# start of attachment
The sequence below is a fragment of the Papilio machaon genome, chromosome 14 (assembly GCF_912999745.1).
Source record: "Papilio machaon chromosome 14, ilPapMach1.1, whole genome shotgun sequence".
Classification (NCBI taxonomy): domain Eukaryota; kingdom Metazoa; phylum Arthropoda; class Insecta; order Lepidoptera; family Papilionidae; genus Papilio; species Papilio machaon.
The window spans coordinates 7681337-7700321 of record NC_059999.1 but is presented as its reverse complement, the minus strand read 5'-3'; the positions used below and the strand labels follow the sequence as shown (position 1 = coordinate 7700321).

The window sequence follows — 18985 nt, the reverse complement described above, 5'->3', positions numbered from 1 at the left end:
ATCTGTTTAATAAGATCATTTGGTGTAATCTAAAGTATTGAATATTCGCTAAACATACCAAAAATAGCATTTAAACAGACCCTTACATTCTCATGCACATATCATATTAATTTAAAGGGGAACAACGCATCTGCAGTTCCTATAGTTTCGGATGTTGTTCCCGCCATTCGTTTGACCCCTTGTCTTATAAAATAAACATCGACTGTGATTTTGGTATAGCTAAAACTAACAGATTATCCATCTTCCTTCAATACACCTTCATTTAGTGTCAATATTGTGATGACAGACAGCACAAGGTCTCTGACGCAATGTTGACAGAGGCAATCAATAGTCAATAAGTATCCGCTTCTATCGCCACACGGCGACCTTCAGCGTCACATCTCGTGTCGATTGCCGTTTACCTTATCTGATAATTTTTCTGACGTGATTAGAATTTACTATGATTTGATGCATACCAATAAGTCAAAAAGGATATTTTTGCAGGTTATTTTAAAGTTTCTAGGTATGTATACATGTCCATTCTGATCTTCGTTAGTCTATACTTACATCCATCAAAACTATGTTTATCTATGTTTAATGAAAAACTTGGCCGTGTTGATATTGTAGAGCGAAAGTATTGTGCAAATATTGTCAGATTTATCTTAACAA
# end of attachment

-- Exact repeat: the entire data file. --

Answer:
The sequence below is a fragment of the Papilio machaon genome, chromosome 14 (assembly GCF_912999745.1).
Source record: "Papilio machaon chromosome 14, ilPapMach1.1, whole genome shotgun sequence".
Classification (NCBI taxonomy): domain Eukaryota; kingdom Metazoa; phylum Arthropoda; class Insecta; order Lepidoptera; family Papilionidae; genus Papilio; species Papilio machaon.
The window spans coordinates 7681337-7700321 of record NC_059999.1 but is presented as its reverse complement, the minus strand read 5'-3'; the positions used below and the strand labels follow the sequence as shown (position 1 = coordinate 7700321).

The window sequence follows — 18985 nt, the reverse complement described above, 5'->3', positions numbered from 1 at the left end:
ATCTGTTTAATAAGATCATTTGGTGTAATCTAAAGTATTGAATATTCGCTAAACATACCAAAAATAGCATTTAAACAGACCCTTACATTCTCATGCACATATCATATTAATTTAAAGGGGAACAACGCATCTGCAGTTCCTATAGTTTCGGATGTTGTTCCCGCCATTCGTTTGACCCCTTGTCTTATAAAATAAACATCGACTGTGATTTTGGTATAGCTAAAACTAACAGATTATCCATCTTCCTTCAATACACCTTCATTTAGTGTCAATATTGTGATGACAGACAGCACAAGGTCTCTGACGCAATGTTGACAGAGGCAATCAATAGTCAATAAGTATCCGCTTCTATCGCCACACGGCGACCTTCAGCGTCACATCTCGTGTCGATTGCCGTTTACCTTATCTGATAATTTTTCTGACGTGATTAGAATTTACTATGATTTGATGCATACCAATAAGTCAAAAAGGATATTTTTGCAGGTTATTTTAAAGTTTCTAGGTATGTATACATGTCCATTCTGATCTTCGTTAGTCTATACTTACATCCATCAAAACTATGTTTATCTATGTTTAATGAAAAACTTGGCCGTGTTGATATTGTAGAGCGAAAGTATTGTGCAAATATTGTCAGATTTATCTTAACAA